Parent’s Legal Responsibilities You Need to Know

8 months ago
This article was written by a member of the SheKnows Community. It has not been edited, vetted or reviewed by our editorial staff, and any opinions expressed herein are the writer’s own.

As parents of a child, you have some legal responsibilities that you may not realize exist. It is a good idea to learn this information to protect yourself and your children in the future.

Each state has its own set of laws that govern parental rights and responsibilities, but generally, parents are the people that have legal custody of a child.

Who is a Parent?

A child can only have two legal parents at a time. For adopted children, their parents are the two people that are the child’s legal custodians, even though they are not biologically the child’s parents. When a child is adopted, the biological parents lose their rights to the adoptive parents.

A parent can lose rights to a child if a court terminates the parent’s rights due to extreme neglect or violence towards the child. If one or both parent’s rights are terminated as such, a legal guardian or custodian will be appointed to serve as a parent to the child.

What are Parental Rights?

As a parent, your rights are to have physical custody of a child or have visitation of a child and regular contact in the case of a divorce. You, as a custodial parent have the rights to make decisions on the Childs education, religious upbringing and health. You can pass property to a child by giving it as a gift or as a form of inheritance. You also have a right to a child’s earnings and to inherit from your child if you should die.

Divorced or separated parents can share these rights with a judge’s court order in which a judge gives physical custody to one parent and outlines which parent is responsible for any of these items.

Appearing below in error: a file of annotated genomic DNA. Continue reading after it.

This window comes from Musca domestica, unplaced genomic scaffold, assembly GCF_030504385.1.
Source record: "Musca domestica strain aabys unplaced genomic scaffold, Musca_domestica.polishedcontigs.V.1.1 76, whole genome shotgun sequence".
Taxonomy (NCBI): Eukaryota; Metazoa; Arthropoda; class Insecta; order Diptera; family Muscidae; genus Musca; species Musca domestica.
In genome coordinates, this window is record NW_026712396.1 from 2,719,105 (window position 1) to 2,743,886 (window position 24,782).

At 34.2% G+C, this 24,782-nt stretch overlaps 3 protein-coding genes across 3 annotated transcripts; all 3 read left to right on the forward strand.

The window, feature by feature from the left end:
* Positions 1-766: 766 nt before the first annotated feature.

What are The Parent’s Legal Responsibilities for a Child?

Parents must meet all of the basic needs of a child. They should do this while serving the best interest of the child. They have a financial obligation to support their children until the age of 18 or until a child graduates from high school in most states. In most states, a parent doesn’t have to provide financially for any child of the age of 18, unless the child has special needs.

Parents must serve their children’s physical and emotional needs while protecting the child from abuse from the non-custodial or other custodial parent and any other family member in the household. Parents must also meet the basic needs for food, housing, medical care, education and clothing.

Parents also are responsible to be engaged in their children’s lives and teach them good moral values and social norms. Teaching children about the rights and wrongs at an early age can help them to embody normative behaviors in a society that has its law and order to depend on the individual’s exercise of good judgment, insights and values. Parent should reinforce good behavior as well as punish bad behavior so the children will adapt and understand there are consequences for bad behaviors of all types. As your children age, they have to form their own ideas and make their own judgments, so you have less control over their actions as you did when they were young.